Bishop, chancellor of England; b. Wainfleet, Lincolnshire, c. 1394; d. South Waltham, Hampshire, Aug. 11, 1486. Having studied at oxford, he was made headmaster of Winchester College (1429–42) and provost of Henry VI's new school at Eton, (1442–47). Henry's great regard for him led to his promotion to the See of winchester by papal provision (May 10, 1447) and his appointment as chancellor of England, October 1456 to July 1460. A peace-loving man, he tried to mediate in the civil strife of Henry's later years, and despite his Lancastrian connections, enjoyed the confidence of the Yorkist kings. As a considerable patron of education, he obtained a license to found an Oxford hall for the study of theology and philosophy in May 1448; this foundation was later transformed (1457–58) into his college of Magdalen, Oxford. His statutes for Magdalen pointed the way to future developments in collegiate education. His belief in the need for a thorough grounding in language led him to establish a grammar school in Oxford beside his college (1478). He founded another school in his native village of Wainfleet (1459) and completed the building of Eton College largely at his own expense.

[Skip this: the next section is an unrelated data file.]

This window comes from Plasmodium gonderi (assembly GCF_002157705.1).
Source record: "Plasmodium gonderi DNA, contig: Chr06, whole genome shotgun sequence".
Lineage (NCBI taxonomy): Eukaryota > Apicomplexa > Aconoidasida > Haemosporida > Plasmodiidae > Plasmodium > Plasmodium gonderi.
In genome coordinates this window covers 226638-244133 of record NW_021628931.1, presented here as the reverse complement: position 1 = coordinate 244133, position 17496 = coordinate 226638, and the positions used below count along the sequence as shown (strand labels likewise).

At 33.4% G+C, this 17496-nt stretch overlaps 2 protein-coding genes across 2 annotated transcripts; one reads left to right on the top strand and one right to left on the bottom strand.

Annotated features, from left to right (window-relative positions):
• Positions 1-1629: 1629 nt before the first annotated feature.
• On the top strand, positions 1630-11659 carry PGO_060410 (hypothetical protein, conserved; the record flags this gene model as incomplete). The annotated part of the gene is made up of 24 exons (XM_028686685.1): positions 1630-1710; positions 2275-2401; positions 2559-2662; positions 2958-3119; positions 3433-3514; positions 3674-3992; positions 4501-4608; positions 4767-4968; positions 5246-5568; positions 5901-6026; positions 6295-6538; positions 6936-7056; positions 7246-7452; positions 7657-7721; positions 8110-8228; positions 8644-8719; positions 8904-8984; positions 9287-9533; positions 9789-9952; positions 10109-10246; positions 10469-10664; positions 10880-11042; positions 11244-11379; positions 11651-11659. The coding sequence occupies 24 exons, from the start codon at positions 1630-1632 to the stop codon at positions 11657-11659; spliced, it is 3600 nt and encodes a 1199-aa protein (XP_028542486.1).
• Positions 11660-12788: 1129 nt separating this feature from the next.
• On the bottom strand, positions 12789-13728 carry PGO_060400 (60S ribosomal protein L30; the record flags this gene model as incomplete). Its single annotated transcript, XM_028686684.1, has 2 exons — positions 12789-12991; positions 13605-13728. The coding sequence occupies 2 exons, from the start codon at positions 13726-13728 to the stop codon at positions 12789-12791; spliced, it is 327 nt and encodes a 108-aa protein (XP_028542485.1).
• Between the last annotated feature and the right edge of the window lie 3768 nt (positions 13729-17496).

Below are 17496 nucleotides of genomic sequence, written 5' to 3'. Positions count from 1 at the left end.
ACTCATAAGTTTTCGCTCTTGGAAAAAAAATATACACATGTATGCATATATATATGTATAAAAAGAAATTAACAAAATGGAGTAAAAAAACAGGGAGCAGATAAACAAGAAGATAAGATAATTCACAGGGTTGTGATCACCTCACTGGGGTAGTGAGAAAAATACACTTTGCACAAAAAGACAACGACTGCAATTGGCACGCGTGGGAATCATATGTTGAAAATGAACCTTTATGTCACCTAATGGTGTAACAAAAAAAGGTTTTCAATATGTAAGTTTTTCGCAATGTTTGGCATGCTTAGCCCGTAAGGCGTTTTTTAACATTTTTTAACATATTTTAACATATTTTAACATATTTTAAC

Bibliography: r. chandler, Life of William Waynliete (London 1811). h. a. wilson, Magdalen College (London 1899). a. b. emden, A Biographical Register of the University of Oxford to A.D. 1500 3:2001–03.
[c. d. ross]